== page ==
isip-1.jpg (25601 bytes)   Jordon Isip, Natal, 19.5" x 25", mixed media


Jordin Isip was born and raised in Queens, New York. Since receiving a BFA from Rhode Island School of Design he has resided there. Isip’s naive drawing style serves to paradoxically reinforce the seriousness of his subject matter, exemplified by paintings such as, The Warlords Of Natal and Cause and Defect. Expressionistic and emotional, the works embody muted, earthy tones, layering patches of color in smooth strokes with a painterly sensibility. Isip’s war paintings approximate psychological and emotional turmoil. They reflect fear and confusion through symbolism that captures varying levels of perception, blurring the boundaries between beauty and horror. The almost metaphorical figures are soulful, with swollen heads and big, expressive eyes, while ensuing thematics tackle desensitization to psychological terror and man’s lost compassion.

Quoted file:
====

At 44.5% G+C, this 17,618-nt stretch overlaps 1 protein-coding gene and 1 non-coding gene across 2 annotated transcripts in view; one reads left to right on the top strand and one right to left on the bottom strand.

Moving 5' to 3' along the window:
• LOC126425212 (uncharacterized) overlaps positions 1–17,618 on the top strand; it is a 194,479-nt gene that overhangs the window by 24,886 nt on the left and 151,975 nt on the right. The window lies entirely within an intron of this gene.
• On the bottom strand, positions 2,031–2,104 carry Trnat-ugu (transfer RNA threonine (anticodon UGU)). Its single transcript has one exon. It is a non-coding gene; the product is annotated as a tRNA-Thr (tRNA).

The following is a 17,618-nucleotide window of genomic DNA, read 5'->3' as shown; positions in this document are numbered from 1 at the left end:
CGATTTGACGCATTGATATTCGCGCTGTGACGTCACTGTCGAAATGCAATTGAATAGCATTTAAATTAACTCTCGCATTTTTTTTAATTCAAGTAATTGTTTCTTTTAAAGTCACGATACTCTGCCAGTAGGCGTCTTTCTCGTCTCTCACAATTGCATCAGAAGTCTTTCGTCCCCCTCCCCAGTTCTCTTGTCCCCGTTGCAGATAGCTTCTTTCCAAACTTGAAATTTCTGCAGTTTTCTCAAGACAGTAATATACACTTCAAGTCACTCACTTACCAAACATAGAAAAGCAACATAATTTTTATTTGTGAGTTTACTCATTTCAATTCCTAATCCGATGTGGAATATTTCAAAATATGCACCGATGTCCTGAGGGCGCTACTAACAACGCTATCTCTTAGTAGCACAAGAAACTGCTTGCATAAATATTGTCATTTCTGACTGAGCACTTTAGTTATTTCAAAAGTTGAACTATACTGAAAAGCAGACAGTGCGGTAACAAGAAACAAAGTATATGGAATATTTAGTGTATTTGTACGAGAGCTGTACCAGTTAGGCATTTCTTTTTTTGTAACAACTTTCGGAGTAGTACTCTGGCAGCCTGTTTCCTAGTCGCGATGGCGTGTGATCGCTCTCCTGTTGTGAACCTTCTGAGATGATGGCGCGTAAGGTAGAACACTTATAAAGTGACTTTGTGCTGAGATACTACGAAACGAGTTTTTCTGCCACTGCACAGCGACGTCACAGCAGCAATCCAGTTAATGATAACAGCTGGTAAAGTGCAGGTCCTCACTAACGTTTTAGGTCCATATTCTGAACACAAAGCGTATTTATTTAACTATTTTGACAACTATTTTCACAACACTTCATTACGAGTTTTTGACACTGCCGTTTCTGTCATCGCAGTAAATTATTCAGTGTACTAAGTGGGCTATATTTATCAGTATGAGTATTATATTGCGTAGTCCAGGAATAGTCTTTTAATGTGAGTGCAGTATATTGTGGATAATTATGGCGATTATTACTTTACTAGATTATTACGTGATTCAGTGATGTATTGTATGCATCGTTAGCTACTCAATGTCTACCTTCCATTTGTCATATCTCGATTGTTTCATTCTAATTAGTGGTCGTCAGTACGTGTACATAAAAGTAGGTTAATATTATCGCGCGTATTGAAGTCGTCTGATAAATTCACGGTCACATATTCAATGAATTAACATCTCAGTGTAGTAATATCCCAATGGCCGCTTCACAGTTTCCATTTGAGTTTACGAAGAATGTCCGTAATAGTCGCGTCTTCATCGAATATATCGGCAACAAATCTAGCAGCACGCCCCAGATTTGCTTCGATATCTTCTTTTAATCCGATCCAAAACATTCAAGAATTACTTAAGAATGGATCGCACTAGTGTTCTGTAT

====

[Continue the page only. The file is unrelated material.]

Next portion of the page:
Islip’s mixed-media images have also appeared in numerous periodicals, and he received assorted awards for his work, from and publication in annuals including American Illustration, The Art Directors Club, Communication Arts, Print Magazine, and The Society of Publication Designers. In addition, he has shown his work in solo and group exhibitions in Los Angeles, New York, Philadelphia, San Francisco, Ontario, and Rome. "I do not see the terrorist act or the collapse of the WTC itself as art, " he says. "Though I did feel conflicted when I saw the second tower get hit by the airplane. As my mind was trying to figure out what exactly it was I witnessed, I could see the broken glass shimmering in the sunny blue sky slowly floating downwards. It looked beautiful, but knowing where it had come from made me sick".

isip-2.jpg (26879 bytes) Jordan Isip Sarejvo, 26.25" x 33.75", mixed media